The Theological Roots of the Regional Church (5/6)

The Theological Roots of the Regional Church (5/6)

There are sound theological motivations for pursuing an attitude of shared identification and mission collaboration as regional churches. As stated in the introduction to this study, the regional church concept in the New Testament has been discussed far less than the universal and local expressions of the church. One possible result of this is that local churches and local church leaders experience isolationism and sectarianism. They become content with the unity they have within the local congregation and see little use for identifying or working with other local churches. In the worst versions of this, some local churches and leaders are even adversarial toward other faithful, Jesus-following congregations of believers in their area. Though counter-intuitive, this can be especially true when such churches are part of denominations or networks outside their local community. They value the unity they have in the local church and the unity they share with their denomination or network of churches outside their local community, and with this they are content.

What does all of this have to do with theology and implications for regional churches? The problem with the scenario described above is that it often produces the appearance and/or experience of unbiblical division and tribalism amongst God’s people. This kind of sectarianism impacts evangelistic efforts negatively. Jesus ties a Christ-centered, spiritual, unifying, publicly demonstrated love between His people to the church’s effectiveness in evangelism. During the course of His earthly ministry, Jesus first expressed these truths in precept, and then in prayer:

Jesus’ Precept on Christian Unity

“A new commandment I give to you, that you love one another: just as I have loved you, you also are to love one another. 35 By this all people will know that you are my disciples, if you have love for one another.” (Jn. 13:34-35)

Jesus’ Prayer for Christian Unity

“I do not ask for these only, but also for those who will believe in me through

their word,that they may all be one, just as you, Father, are in me, and I in you, that they also may be in us, so that the world may believe that you have sent me.” (Jn. 17:20-21)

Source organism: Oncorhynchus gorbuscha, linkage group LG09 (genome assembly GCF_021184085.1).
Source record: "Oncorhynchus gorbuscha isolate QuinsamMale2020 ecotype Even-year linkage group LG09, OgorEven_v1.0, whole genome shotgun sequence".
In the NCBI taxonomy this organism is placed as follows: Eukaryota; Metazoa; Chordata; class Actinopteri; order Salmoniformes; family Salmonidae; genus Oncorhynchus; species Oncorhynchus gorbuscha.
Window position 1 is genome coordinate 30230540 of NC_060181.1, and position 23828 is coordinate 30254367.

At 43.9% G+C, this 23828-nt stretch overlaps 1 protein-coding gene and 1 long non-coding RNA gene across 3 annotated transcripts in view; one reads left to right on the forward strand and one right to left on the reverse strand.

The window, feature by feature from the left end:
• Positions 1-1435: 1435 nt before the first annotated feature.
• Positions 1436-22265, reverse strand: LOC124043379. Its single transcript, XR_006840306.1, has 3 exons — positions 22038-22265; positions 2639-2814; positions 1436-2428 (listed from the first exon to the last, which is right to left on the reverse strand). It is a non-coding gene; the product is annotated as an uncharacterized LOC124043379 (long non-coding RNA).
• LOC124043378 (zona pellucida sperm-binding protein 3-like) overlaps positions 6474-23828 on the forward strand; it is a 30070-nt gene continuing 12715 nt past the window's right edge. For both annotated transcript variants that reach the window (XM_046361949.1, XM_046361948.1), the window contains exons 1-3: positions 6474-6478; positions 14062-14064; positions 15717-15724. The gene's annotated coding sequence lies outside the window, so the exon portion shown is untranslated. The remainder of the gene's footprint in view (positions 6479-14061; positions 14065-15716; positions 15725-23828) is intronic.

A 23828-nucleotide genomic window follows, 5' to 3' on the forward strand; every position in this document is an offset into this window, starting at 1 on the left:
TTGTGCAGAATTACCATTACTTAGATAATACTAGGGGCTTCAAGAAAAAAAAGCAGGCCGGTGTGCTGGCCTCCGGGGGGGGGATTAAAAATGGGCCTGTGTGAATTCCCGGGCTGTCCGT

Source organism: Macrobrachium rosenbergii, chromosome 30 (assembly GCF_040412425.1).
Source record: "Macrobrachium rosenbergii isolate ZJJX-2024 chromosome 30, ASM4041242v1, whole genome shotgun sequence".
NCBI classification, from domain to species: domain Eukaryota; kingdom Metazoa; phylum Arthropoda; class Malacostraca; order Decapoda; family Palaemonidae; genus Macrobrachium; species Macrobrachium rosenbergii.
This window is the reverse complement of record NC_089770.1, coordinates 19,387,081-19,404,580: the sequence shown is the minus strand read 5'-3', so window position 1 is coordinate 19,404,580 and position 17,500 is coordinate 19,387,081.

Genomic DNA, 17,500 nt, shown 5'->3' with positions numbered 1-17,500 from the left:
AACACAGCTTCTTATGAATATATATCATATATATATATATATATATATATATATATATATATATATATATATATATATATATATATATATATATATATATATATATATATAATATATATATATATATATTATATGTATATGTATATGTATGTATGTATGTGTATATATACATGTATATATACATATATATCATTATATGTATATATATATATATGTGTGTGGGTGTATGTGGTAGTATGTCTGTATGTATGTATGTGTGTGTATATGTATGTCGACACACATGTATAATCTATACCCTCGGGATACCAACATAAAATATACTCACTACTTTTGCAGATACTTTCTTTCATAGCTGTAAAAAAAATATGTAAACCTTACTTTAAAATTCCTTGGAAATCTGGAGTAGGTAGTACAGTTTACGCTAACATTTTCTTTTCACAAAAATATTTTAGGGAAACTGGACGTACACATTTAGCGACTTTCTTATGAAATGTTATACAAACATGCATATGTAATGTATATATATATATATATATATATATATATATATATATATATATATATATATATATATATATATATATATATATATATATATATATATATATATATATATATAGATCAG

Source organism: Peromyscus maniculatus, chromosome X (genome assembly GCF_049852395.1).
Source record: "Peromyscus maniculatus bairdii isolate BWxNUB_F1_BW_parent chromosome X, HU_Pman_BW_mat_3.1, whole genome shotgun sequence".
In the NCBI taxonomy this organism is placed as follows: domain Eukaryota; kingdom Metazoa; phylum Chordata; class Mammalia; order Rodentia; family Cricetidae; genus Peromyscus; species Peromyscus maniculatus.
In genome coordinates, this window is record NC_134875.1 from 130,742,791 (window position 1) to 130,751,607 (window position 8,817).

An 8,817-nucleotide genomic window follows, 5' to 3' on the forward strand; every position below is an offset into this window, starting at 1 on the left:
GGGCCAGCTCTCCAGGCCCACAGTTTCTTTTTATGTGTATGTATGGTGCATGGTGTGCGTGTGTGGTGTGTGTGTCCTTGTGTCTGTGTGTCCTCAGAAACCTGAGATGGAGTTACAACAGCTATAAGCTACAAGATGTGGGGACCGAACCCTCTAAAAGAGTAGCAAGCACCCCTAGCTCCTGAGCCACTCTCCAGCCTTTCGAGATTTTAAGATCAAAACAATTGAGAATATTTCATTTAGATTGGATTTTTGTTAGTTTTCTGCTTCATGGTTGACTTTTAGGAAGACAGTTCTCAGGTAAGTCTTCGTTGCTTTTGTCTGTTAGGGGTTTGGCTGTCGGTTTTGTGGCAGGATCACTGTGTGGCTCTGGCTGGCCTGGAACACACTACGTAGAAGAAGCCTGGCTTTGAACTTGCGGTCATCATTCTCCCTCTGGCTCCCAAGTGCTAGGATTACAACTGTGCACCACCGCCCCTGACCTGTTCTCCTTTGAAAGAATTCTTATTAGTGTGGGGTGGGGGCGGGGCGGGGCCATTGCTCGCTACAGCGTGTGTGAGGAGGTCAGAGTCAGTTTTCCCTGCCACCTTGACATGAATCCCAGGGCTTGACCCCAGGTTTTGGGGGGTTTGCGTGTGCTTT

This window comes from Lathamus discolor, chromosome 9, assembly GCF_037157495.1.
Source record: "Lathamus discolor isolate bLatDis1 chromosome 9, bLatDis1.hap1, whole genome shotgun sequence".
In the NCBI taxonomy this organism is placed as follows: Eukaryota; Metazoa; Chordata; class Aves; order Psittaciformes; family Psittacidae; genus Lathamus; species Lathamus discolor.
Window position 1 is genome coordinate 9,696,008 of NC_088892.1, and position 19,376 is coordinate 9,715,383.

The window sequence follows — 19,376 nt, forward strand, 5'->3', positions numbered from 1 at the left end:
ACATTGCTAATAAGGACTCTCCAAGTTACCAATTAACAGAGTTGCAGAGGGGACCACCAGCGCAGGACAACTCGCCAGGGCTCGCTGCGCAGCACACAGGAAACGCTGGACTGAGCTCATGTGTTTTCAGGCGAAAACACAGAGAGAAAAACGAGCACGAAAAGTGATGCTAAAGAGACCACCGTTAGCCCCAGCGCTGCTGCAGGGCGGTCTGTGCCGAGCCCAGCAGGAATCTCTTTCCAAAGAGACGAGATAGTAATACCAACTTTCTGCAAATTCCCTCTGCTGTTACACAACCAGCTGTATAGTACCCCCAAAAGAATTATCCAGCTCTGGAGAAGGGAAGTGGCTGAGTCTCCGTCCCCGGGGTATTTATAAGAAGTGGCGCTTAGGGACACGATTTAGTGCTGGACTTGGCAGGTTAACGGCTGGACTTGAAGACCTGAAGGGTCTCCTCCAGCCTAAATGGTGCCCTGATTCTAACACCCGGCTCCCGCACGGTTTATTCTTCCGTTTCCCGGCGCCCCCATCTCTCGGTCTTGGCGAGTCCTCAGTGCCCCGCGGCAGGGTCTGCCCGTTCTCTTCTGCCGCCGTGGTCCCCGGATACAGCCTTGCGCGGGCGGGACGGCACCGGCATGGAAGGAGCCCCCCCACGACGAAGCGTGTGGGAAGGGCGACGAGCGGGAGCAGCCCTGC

In addition to Jesus’ precepts and prayers on the connection between Christian unity and effective evangelism, Luke records an interaction between Jesus and John in which Jesus rebuked sectarianism amongst His disciples: “49 John answered, “Master, we saw someone casting out demons in your name, and we tried to stop him, because he does not follow with us.” 50 But Jesus said to him, “Do not stop him, for the one who is not against you is for you.” (Lk. 9:49-50)

The precepts, prayers, and example of Jesus regarding the connection between Christian unity and effective evangelism provide theological motivation for embracing and practicing New Testament expressions of the regional church. In whatever context possible, Christians must find meaningful ways to genuinely identify with each other. They must care for each other. They must work together. As Jesus said, they must “love” each other. When Christians refuse to demonstrate unity in visible, practical ways, they contradict the unity they actually share spiritually. Jesus prayed that believers would be one. (Jn. 17:20) The truth is that Christians are one spiritually because they all share the indwelling presence of God the Holy Spirit. (1 Cor. 6:19; Eph. 1:23) The fostering of relationship and mission collaboration, which can occur in the context of regional church partnerships, promotes fruitful evangelism, demonstrates spiritual reality, and communicates theological truth through actions. Sectarianism and isolation, whether fueled by malice or indifference, do the opposite of each of these.

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